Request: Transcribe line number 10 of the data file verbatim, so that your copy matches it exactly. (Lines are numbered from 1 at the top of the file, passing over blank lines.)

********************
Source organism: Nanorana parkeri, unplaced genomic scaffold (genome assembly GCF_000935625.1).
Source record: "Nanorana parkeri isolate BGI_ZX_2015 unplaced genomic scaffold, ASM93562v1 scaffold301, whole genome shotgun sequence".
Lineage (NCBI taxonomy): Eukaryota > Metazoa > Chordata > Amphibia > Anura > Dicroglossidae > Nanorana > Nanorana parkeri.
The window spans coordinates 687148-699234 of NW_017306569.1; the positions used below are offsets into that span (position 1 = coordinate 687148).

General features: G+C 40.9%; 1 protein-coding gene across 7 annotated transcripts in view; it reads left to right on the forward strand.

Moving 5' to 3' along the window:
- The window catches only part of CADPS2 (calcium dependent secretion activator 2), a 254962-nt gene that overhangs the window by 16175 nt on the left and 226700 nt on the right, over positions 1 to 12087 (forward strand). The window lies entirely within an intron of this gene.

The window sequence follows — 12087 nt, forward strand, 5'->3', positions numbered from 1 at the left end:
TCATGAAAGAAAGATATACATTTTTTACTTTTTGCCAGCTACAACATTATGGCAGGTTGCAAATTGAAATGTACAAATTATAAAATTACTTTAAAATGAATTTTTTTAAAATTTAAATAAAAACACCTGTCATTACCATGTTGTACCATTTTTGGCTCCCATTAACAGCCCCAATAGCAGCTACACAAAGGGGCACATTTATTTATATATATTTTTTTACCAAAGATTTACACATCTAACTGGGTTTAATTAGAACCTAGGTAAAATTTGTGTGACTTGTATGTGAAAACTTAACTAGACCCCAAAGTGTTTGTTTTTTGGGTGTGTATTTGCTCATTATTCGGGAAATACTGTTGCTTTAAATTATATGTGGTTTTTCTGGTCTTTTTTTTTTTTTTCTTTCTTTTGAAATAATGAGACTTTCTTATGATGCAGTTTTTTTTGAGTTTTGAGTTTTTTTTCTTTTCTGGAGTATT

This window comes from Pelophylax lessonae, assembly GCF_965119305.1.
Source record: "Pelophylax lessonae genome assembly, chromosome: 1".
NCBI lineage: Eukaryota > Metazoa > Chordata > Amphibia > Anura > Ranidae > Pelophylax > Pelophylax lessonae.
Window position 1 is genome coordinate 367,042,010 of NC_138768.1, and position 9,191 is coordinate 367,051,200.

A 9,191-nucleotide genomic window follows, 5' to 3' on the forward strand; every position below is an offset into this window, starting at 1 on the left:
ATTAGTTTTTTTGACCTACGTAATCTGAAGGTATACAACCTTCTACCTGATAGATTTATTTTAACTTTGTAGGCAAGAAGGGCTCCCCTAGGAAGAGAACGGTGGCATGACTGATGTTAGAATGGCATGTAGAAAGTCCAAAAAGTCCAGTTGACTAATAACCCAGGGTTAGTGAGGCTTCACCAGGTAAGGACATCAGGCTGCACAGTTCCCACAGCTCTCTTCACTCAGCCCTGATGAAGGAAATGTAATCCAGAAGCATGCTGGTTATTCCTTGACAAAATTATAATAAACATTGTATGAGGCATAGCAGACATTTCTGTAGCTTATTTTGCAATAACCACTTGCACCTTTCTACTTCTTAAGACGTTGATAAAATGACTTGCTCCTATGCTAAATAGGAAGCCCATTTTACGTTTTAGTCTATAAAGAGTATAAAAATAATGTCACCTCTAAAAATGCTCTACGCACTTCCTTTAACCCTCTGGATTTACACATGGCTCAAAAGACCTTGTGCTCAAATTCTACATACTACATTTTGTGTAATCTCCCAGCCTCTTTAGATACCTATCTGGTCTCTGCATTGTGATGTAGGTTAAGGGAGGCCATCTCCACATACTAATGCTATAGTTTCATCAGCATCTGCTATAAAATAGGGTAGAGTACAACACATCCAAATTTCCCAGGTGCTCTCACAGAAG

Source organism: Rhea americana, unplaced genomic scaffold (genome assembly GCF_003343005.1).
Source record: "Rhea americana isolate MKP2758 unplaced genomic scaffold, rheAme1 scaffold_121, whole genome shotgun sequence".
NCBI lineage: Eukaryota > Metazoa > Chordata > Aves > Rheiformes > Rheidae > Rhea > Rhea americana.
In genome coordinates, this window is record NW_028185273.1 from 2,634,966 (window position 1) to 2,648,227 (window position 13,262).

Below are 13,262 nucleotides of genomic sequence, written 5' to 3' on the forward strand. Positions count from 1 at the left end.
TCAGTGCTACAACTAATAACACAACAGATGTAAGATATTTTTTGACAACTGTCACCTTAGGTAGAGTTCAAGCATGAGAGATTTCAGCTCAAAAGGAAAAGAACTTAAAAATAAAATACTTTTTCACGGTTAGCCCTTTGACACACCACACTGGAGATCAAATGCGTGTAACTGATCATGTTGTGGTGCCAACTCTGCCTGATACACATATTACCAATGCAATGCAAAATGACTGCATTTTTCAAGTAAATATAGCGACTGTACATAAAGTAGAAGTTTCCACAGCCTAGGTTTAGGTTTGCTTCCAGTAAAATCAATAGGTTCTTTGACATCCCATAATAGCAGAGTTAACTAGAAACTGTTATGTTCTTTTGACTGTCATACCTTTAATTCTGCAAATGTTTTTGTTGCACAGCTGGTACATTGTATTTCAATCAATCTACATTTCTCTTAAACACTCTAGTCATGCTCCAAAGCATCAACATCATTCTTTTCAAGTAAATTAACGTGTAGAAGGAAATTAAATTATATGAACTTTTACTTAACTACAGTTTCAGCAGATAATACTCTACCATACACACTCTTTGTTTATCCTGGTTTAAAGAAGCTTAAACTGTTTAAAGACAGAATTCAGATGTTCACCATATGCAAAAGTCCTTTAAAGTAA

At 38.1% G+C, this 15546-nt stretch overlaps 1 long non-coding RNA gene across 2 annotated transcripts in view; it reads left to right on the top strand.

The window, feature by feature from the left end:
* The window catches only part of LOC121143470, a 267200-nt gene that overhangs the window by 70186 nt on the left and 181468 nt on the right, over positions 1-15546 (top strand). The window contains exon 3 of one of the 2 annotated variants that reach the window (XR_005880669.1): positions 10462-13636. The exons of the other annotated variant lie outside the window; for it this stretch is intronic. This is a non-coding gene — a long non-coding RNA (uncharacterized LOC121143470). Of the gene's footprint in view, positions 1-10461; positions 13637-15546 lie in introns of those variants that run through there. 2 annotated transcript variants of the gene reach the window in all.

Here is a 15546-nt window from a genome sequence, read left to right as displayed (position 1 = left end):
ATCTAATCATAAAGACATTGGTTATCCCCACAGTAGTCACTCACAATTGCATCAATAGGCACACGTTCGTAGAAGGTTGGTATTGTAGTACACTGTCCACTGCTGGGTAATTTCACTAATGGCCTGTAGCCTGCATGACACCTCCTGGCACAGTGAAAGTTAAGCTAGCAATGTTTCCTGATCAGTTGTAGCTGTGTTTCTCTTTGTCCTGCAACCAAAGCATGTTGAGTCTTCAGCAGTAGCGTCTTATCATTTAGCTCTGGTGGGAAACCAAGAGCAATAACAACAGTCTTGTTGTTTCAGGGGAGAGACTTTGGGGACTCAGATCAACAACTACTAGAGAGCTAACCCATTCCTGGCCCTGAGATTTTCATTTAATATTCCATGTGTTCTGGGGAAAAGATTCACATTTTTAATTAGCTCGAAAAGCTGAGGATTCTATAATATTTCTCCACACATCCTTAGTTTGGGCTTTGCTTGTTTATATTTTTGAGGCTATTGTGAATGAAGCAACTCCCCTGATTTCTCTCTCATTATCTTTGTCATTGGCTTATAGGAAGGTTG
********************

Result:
This window comes from Pelophylax lessonae, assembly GCF_965119305.1.